Marriage and Money: 5 Tips To Reduce the Money Arguments

5 ways to reduce the money arguments

My husband and I do not have a perfect marriage, but we are perfect for one another–lol!

After many years of marriage and 9 years of dating (long story), I still have the hots for my husband. We have an occasional squabble here and there, but I’ll be very honest and upfront with you, we do not argue about money. Although, it wasn’t always that way.

My husband and I have worked through our differences about money over the course of our marriage. We started out as a two income marriage and transitioned into self-employed co-business owners just a few years after we got married.

We work together. Side by side. At work.

So yeah, we’ve had our money arguments.

But over the years, we’ve figured out a way to compromise, agree, and join forces when it comes to our money. For this reason, I have put together a list of ideas that I think contribute to my marriage’s current lack of money tension.

Money tension is one of the leading causes of divorce. The tension could come from the stress of unemployment, a large debt load, or the amount of shoes in someone’s closet–money can be an evil force in a marriage. Whether or not your marriage is struggling over money issues, I hope you find these tips helpful.

5 Ways to Reduce the Money Arguments in Your Marriage

1. Designate a Family Office Manager

In my house, I’m the Family Office Manager (FOM).  No surprise there; I write a blog about family finances.

But I also want to be the FOM. I’m  the spreadsheet geek in the marriage and the one who loves to analyze numbers. The FOM should be the spouse who has the most interest and drive to perform the tasks. The tasks might include track spending, reconciling and managing the accounts, paying the bills on time, and updating the Family Balance Sheet. The tasks will vary between households, so devise a to-do list of your family’s financial tasks, so that the FOM knows what is expected of them.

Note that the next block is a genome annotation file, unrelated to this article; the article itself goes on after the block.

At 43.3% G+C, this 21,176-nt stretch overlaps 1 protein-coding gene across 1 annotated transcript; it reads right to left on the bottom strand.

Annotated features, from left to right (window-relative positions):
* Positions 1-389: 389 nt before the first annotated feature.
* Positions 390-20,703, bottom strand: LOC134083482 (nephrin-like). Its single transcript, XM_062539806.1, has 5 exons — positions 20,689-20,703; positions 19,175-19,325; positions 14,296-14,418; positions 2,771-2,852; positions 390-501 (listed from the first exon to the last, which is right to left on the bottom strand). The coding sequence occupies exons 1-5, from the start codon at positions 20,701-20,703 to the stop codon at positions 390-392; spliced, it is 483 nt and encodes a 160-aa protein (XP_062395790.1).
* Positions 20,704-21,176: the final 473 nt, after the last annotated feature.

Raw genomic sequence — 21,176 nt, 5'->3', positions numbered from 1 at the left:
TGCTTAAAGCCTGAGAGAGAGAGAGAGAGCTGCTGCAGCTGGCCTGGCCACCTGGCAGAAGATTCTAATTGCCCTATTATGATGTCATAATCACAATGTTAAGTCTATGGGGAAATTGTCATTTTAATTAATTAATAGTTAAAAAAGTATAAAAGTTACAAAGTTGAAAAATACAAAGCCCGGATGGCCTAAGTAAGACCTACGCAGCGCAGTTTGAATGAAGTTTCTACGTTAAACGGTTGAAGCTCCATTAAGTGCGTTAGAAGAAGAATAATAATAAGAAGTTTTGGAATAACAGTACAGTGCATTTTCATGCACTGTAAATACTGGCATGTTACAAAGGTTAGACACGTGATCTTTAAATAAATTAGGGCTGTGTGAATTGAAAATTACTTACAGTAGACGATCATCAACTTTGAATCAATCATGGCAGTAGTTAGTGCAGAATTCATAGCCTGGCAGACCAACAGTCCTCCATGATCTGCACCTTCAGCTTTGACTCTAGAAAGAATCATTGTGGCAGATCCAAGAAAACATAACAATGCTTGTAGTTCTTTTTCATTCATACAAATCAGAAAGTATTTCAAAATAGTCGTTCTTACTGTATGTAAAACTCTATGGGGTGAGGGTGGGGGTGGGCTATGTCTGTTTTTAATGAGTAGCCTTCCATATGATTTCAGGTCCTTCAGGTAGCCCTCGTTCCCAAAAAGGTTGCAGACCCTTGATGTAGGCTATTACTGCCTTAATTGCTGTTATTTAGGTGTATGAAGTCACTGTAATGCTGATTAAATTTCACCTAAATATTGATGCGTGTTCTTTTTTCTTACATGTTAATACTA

The FOM might manage the money, but shouldn’t be considered the controller of the money. That is a joint responsibility between the two spouses (at least in our home). My husband and I have equal footing when it comes to money decisions even though our small business revolves around my husband’s professional degree. In some ways, I think the fact that I am the FOM and he is the primary income earner helps balance out any feelings of inequity.

2. Complete a Family Balance Sheet on a Monthly Basis.

It is not always easy to communicate your current financial snapshot with your spouse, so let the balance sheet do the talking for you. I developed this spreadsheet years ago, as a way to communicate our finances with my husband. It’s all there in black and white; there’s no denying it or running from it. The spreadsheet is a FREE download, just head over to the Family Balance Sheet post for more details.

3. Make Clear Financial Goals {Together}